Niu Y., Gilmore T., Mackie S., Greig A., Bach W. Mineral chemistry, whole-rock compositions, and petrogenesis of Leg 176 gabbros: data and discussion. In Proc. Ocean Drilling Program, Scientific Results Vol. 176 (eds Natland, J. H., Dick H. J. B. et al.) 1–60 (Ocean Drilling Program, 2002).

  58. 58.

    Roeder, P. L. & Emslie, R. F. Olivine–liquid equilibrium. Contrib. Mineral. Petrol. 29, 275–289 (1970).

  59. 59.

    Putirka, K. D. Thermometers and barometers for volcanic systems. Rev. Mineral. Geochem. 69, 61–120 (2008).

  60. 60.

    Barnes, S. J. The effect of trapped liquid crystallization on cumulus mineral compositions in layered intrusions. Contrib. Mineral. Petrol. 93, 524–531 (1986).

Download references


We thank S. Gibson for constructive discussions. This study was supported by the National Natural Science Foundation of China (grant nos 41430207, 41572040 and 41372060) and the Fundamental Research Funds for the Central Universities of China (grant no. 2652018115). C.Wang acknowledges the Chinese Scholarship Council for financial support during his visit to Durham University (grant no. 201606010063).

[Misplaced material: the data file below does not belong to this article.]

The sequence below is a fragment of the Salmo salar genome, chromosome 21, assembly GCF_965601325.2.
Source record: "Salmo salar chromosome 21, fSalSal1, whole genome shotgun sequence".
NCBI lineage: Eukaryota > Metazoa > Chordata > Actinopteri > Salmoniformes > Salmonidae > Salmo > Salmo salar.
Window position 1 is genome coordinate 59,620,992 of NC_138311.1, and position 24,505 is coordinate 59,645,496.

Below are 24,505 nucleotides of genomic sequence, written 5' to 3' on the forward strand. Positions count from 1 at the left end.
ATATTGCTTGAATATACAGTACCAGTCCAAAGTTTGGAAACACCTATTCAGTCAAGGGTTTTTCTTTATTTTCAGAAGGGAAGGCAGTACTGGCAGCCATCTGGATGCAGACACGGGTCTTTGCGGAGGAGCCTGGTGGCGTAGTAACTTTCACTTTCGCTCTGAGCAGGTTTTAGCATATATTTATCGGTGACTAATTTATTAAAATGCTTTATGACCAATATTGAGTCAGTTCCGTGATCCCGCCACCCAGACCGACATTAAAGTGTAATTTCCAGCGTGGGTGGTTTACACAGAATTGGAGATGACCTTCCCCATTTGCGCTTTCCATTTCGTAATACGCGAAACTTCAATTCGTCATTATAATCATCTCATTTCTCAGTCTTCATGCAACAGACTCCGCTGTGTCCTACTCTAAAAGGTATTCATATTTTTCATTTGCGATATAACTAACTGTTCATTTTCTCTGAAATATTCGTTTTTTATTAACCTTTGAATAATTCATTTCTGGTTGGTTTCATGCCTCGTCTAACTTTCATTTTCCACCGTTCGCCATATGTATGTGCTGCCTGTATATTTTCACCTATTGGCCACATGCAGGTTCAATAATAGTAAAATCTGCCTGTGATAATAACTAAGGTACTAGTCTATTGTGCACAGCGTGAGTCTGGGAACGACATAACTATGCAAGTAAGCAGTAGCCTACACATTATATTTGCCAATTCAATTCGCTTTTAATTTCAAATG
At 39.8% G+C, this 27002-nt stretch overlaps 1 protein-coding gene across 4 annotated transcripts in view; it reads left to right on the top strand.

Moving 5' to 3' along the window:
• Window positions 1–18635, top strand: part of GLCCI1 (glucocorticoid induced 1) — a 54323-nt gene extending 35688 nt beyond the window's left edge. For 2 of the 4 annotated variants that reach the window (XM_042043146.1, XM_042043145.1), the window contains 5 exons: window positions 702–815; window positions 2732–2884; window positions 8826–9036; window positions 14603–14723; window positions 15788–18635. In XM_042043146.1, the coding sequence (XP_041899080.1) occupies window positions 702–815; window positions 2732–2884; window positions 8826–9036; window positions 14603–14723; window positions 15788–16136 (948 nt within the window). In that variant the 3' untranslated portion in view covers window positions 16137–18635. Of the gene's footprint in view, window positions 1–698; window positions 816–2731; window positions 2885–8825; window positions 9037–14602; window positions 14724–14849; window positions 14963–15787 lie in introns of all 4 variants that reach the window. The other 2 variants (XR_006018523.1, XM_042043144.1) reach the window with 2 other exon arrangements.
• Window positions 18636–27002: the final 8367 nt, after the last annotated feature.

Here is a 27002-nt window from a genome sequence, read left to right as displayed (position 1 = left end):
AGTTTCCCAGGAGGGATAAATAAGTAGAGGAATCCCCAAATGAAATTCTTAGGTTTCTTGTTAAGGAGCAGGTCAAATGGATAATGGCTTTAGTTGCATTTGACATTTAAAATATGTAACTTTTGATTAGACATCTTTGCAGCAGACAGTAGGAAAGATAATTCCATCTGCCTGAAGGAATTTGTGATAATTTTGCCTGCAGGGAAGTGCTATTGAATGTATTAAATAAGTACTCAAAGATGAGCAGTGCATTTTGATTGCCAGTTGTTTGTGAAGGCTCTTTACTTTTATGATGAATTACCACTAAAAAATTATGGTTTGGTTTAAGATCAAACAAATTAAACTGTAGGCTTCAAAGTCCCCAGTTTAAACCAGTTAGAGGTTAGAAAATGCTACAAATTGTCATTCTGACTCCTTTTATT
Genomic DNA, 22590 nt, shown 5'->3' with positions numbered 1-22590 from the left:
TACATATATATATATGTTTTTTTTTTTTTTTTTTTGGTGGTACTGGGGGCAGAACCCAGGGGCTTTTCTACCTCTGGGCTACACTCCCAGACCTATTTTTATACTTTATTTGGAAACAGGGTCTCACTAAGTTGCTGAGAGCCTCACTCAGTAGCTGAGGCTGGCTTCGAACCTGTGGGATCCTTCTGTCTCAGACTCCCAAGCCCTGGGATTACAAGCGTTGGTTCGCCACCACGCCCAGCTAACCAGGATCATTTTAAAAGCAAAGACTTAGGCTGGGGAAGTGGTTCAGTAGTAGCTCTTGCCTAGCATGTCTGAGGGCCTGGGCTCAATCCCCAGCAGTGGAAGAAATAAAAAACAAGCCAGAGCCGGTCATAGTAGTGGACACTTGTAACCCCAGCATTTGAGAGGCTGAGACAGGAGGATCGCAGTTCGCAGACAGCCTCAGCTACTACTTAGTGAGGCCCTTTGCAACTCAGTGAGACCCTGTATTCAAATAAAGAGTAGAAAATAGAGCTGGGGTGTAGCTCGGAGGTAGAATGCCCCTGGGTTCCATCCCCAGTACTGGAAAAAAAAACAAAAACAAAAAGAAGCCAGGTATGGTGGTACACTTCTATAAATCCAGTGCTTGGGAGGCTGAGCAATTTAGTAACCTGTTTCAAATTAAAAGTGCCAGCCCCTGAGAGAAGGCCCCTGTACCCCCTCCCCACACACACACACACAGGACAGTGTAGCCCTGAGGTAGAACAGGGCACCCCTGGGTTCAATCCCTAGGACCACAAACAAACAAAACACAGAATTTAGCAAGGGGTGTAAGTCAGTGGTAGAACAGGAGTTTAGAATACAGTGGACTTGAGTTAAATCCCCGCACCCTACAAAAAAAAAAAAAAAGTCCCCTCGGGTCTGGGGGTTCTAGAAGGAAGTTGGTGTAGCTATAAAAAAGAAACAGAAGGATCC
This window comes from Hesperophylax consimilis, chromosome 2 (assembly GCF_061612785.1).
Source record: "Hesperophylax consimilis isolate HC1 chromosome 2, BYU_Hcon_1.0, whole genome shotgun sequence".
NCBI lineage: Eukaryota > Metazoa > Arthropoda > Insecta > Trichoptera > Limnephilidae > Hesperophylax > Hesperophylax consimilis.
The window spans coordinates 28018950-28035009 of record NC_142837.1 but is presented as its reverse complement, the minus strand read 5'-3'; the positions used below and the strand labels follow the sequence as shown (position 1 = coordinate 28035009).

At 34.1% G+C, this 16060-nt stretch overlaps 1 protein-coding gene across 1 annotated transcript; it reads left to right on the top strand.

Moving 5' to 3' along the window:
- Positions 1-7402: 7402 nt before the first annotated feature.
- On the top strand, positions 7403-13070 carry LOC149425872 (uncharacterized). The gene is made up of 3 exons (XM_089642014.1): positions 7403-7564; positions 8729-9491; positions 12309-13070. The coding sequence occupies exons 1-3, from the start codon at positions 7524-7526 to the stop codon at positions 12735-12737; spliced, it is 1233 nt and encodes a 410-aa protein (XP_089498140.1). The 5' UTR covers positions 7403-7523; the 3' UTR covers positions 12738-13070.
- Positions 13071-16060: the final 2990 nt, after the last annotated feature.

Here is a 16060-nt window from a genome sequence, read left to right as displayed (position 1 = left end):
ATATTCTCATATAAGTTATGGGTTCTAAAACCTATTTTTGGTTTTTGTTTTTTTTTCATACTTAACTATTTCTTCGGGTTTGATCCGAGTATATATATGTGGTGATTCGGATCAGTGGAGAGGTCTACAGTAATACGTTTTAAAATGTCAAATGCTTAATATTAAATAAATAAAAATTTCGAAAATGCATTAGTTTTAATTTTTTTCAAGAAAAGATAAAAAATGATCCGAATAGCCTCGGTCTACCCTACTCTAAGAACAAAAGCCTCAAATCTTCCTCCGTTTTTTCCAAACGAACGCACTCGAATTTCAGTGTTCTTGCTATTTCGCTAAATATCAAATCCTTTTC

Author information

C.Wang and S.S. designed the project and wrote the manuscript. C.Wang, S.S., C.Wei and J.D. conducted fieldwork. C.Wang, L.S. and X.-H.L. performed all the analyses. All the authors contributed to the interpretation of the results and the revision of the manuscript.

Correspondence to Chao Wang or Shuguang Song.

Ethics declarations

Competing interests

The authors declare no competing interests.

Additional information

Publisher’s note: Springer Nature remains neutral with regard to jurisdictional claims in published maps and institutional affiliations.

Supplementary information

Supplementary information

Supplementary Figs. 1–10 and Tables 1–6

Rights and permissions

Reprints and Permissions

About this article

Verify currency and authenticity via CrossMark